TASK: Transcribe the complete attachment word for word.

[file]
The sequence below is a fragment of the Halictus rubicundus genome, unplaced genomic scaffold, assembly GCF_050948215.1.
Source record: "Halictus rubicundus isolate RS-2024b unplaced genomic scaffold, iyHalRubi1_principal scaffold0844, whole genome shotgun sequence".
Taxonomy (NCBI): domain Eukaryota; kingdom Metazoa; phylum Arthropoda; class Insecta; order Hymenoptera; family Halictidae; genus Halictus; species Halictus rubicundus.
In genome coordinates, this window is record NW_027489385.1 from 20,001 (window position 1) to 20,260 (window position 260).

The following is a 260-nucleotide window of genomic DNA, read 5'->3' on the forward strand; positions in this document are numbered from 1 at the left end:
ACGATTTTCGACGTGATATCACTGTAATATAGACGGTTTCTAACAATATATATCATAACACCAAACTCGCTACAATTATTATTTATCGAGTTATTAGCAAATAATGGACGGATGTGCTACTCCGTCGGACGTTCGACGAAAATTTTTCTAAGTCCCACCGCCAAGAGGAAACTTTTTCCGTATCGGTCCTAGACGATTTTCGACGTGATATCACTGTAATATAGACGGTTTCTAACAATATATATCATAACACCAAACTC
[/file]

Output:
The sequence below is a fragment of the Halictus rubicundus genome, unplaced genomic scaffold, assembly GCF_050948215.1.
Source record: "Halictus rubicundus isolate RS-2024b unplaced genomic scaffold, iyHalRubi1_principal scaffold0844, whole genome shotgun sequence".
Taxonomy (NCBI): domain Eukaryota; kingdom Metazoa; phylum Arthropoda; class Insecta; order Hymenoptera; family Halictidae; genus Halictus; species Halictus rubicundus.
In genome coordinates, this window is record NW_027489385.1 from 20,001 (window position 1) to 20,260 (window position 260).

The following is a 260-nucleotide window of genomic DNA, read 5'->3' on the forward strand; positions in this document are numbered from 1 at the left end:
ACGATTTTCGACGTGATATCACTGTAATATAGACGGTTTCTAACAATATATATCATAACACCAAACTCGCTACAATTATTATTTATCGAGTTATTAGCAAATAATGGACGGATGTGCTACTCCGTCGGACGTTCGACGAAAATTTTTCTAAGTCCCACCGCCAAGAGGAAACTTTTTCCGTATCGGTCCTAGACGATTTTCGACGTGATATCACTGTAATATAGACGGTTTCTAACAATATATATCATAACACCAAACTC